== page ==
by Patrick Appel
Allahpundit sees through Christie’s recent actions:
Last week he signed a bunch of minor gun-control bills, then vetoed one that would have banned .50-caliber rifles. He vetoed the Democratic bill easing access to medical marijuana for sick kids, but promised he’d sign a new one if they made a few tweaks. Today he’s signing a bill that’ll ban “gay conversion therapy” from being administered to people under 18, but he’s also committing to supporting NJ’s Republican candidate for Senate despite expectations that he’d stay out of the race. Expect three more months of this from Christie — a little for the left to protect his gubernatorial bid and a little for the right to protect his presidential ambitions — and then a tilt towards conservatism once he’s reelected.
Chris Cillizza tries to compare Christie to past presidential candidates and comes up short:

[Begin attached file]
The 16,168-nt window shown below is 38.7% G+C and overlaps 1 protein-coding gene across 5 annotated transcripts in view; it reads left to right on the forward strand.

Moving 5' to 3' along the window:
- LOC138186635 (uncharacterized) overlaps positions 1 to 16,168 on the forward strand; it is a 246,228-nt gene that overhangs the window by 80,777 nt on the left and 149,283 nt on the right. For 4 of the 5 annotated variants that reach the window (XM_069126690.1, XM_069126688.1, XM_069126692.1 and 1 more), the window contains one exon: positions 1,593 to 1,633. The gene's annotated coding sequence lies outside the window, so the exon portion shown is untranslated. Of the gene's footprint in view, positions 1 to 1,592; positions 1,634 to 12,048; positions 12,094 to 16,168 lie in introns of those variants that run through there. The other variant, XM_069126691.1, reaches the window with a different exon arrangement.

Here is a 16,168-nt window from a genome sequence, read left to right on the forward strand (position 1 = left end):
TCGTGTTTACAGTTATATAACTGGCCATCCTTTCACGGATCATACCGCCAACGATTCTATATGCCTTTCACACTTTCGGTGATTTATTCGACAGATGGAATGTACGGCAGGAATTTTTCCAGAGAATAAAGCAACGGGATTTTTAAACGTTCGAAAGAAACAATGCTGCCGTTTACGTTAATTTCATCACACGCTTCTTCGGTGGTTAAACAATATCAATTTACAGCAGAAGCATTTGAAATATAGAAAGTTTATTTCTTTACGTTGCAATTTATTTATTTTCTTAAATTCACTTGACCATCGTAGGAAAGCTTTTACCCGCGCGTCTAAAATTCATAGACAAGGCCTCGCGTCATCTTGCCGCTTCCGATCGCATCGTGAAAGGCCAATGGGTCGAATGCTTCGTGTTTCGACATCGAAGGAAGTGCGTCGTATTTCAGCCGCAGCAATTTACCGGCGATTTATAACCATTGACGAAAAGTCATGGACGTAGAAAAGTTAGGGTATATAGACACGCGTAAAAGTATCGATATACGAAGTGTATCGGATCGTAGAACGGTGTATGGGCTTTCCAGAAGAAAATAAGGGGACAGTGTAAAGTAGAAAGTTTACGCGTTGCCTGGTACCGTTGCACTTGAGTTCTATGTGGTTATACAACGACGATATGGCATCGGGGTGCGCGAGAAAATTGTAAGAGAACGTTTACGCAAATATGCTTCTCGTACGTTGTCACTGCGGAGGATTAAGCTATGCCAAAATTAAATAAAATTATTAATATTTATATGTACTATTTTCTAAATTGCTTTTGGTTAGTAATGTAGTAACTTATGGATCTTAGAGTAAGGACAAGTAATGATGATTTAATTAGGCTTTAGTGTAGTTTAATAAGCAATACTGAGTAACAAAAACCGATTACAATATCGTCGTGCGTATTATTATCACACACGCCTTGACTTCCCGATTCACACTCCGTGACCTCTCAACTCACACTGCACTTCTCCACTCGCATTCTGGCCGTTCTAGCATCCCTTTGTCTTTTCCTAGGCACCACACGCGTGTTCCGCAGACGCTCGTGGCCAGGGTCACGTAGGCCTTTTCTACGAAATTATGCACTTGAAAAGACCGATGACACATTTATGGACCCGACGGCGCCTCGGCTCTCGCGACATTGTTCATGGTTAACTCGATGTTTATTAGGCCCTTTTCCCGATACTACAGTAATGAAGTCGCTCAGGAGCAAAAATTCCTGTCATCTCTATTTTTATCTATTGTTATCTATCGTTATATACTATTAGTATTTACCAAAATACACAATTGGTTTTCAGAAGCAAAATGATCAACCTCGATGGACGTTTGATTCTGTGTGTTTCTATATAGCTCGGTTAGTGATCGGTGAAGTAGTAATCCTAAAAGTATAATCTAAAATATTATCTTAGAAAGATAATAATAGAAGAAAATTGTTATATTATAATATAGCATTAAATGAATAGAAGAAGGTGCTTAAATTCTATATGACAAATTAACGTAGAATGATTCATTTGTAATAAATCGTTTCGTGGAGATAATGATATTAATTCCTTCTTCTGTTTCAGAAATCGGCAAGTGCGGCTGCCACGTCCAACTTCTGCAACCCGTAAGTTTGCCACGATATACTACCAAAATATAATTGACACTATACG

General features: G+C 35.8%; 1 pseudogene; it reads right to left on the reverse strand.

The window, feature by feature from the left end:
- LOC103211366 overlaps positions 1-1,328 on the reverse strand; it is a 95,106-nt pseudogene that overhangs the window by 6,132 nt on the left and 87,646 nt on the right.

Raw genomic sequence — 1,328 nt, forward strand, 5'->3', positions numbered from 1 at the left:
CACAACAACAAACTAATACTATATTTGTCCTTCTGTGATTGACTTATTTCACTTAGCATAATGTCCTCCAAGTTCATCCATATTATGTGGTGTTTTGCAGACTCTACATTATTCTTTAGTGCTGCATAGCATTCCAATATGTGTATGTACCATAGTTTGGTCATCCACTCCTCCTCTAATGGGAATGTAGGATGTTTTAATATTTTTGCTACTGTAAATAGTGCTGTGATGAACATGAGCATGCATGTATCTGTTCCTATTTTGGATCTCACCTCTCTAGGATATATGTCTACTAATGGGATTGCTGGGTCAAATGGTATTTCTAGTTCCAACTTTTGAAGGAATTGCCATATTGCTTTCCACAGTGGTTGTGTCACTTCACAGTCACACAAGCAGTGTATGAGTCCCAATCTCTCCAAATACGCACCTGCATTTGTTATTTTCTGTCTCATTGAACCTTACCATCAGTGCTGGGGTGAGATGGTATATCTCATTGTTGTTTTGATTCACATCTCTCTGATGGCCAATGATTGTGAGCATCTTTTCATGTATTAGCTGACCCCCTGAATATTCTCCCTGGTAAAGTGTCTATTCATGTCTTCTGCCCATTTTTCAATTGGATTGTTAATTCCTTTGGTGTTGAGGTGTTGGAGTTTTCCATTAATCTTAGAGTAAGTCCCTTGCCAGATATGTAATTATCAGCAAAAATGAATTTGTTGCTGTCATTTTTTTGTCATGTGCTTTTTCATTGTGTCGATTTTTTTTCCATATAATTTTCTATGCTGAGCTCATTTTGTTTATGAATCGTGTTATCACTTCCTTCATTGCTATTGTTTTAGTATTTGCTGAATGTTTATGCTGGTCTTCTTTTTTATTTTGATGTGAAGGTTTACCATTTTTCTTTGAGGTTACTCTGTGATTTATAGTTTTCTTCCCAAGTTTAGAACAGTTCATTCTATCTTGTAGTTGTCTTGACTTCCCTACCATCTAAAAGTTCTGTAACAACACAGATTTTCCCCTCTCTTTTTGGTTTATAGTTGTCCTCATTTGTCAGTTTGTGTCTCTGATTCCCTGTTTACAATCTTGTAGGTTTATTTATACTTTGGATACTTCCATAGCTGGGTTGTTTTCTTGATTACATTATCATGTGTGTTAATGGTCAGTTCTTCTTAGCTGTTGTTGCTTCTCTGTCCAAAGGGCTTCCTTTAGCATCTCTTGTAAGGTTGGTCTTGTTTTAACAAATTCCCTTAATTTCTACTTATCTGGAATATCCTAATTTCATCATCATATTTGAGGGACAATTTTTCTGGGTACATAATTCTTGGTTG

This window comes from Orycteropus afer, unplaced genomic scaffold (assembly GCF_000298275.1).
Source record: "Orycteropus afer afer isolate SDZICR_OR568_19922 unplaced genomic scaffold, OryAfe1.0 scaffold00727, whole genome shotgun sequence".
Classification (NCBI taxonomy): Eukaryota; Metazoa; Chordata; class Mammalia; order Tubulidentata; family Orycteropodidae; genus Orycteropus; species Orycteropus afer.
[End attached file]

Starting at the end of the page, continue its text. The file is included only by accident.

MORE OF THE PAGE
The truth of the matter is that Christie is surprisingly hard to pin down in terms of who he most resembles from the past of the Republican party. He is a northeastern Republican but not nearly the moderate (or liberal) that Giuliani is. He is a pragmatist but not in the vein of a former Utah Gov. Jon Huntsman who wanted the party to overhaul itself in the midst of the 2012 race. He’s a real populist, not someone trying to act like regular people ala Mitt Romney in 2012. Here’s how one Christie ally described the governor: “Christie’s a conservative, but he’s not angry about it.”
The struggle to create a Christie analog worries Democrats since there’s no blueprint for how to run against him if he does wind up as the Republican nominee in 2016.